What Some Medical aid terms mean...Your very first step is to understand what the various medical aid terms mean.
This is critical to your understanding of what you are buying.
- Acute medicine - medicines required to treat a short duration, rapidly progressive illness, that is in need of urgent care.
- Acute conditions - are severe and sudden in onset - anything from a broken bone to an allergic reaction.
- Agreed tariff - The amount a scheme negotiates with providers they use, as payment for services done. Mostly applies to hospitals for ward and theatre, doctors, specialists and medicines.
See How a Medical Scheme Pays Claims.
- Algorithm - a pre-defined way of treating or managing an illness or medical condition for the best results.
- Alternate healthcare providers - Providers such as dieticians, hypno-therapists, acupuncturists and nutritionists providing complimentary care.
strong>Benefit - treatments, procedures and medicines covered by the medical aid you join.
- Chronic conditions are long-developing conditions (usually lasting more than 3 months), which need ongoing treatment. Conditions such as diabetes or hypothyroidism. They may require life-long treatment with daily medicine.
- Chronic disease list (CDL) - A list of 27 prescribed minimum benefits (PMBs) chronic conditions that are covered by all medical aids.
- Co-payment - a portion of the cost of treatment that a medical aid levies on the member.
- Principal member - the main member of the scheme. The principal member pays a larger contribution than the dependents do.
- Dependant member/s can be:
(Medical schemes refer to principal members and dependents as beneficiaries.)
- Your spouse or life partner;
- Your dependent children;
- Other members of your immediate family for whom you are liable for care and support;
- Any other person who is allowed as a dependent under the rules of a medical scheme.
- Day-to-day benefits - cover for treatments performed outside of admission to hospital. (Can include casualty if you are not admitted after treatment.) Costs like doctor, specialist consultations, medicine, dental, optical, physio etc.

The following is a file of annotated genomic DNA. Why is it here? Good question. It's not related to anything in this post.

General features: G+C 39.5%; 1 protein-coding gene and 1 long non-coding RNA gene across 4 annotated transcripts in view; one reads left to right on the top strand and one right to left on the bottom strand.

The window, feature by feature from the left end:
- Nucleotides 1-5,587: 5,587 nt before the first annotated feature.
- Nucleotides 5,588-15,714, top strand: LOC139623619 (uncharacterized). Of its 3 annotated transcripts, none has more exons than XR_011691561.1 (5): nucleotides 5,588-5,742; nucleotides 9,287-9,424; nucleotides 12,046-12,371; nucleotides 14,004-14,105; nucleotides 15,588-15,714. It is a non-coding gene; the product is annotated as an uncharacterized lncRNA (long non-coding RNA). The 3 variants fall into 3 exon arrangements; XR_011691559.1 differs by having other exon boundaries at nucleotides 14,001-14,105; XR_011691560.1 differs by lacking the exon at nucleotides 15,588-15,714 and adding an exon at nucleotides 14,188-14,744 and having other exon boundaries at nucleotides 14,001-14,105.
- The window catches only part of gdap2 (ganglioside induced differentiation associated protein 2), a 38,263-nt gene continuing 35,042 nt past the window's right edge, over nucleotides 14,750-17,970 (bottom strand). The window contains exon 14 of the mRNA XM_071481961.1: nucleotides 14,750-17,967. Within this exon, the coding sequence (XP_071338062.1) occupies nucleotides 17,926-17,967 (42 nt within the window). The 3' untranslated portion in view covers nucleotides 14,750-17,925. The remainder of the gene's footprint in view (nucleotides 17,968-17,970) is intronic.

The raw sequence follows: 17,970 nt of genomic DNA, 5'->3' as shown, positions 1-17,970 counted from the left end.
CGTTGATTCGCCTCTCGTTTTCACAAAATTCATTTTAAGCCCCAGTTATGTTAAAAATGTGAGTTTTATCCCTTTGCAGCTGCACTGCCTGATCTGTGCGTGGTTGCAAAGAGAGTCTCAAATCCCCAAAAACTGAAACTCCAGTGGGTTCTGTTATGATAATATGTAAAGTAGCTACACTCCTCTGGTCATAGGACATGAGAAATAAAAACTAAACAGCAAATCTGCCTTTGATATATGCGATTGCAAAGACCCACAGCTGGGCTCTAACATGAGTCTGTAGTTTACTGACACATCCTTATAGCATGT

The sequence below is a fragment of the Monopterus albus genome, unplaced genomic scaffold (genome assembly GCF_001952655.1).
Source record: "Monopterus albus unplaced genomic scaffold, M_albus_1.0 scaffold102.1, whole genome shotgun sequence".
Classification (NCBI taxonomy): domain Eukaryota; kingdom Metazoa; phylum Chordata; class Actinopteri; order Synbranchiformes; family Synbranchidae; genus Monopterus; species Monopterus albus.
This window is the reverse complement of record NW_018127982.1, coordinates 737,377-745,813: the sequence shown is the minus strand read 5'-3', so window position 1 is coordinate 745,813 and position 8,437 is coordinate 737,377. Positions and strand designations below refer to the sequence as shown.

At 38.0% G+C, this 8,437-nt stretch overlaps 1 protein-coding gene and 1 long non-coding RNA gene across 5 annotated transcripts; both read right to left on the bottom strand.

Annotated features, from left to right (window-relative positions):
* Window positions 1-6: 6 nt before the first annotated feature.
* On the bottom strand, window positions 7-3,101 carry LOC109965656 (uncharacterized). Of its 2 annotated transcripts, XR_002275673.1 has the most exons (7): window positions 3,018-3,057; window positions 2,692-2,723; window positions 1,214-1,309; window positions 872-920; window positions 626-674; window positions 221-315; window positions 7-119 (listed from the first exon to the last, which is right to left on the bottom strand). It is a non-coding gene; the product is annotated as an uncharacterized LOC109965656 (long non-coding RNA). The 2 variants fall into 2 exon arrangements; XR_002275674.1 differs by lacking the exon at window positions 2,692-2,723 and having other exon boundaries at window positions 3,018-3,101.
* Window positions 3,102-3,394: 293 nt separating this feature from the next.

- Generic medication - non-branded medicine with the same active ingredients, similar strength and performance to branded medication but at a lower cost.
- Waiting periods - The Medical Schemes Act allows medical schemes to impose waiting periods on new members.
See How a Medical Scheme Pays Claims.
- Late-joiner penalties - schemes can impose late-joiner penalties on individuals who join after the age of 35; - those who have never been medical aid members; - or those who have not belonged to a medical scheme for a specified period of time since April 2001.
See How a Medical Scheme Pays Claims.
- Designated Service Provider (DSP) - these are healthcare providers like doctors, chemists, hospitals etc. that are contracted to your scheme, as the first choice when you need diagnosis or treatment. They are generally paid a specific rate for these services and bills are fully covered.
If you choose not to use a DSP, you could be liable for a co-payment. If there is no DSP close to you, you should be able to use any provider.
- Disease management programme - a pre-defined programme to manage a chronic condition. You may have to join a programme to access benefits.
- Exclusions - even though medical aids cannot refuse a membership, they can exclude certain medical conditions and procedures, like cosmetic surgery and self-inflicted injuries.
- ICD-10 codes - A global disease classification and coding system to identify and diagnose symptoms and procedures. The medical aid bases benefits for a plan on these codes and they must appear in any claim submission.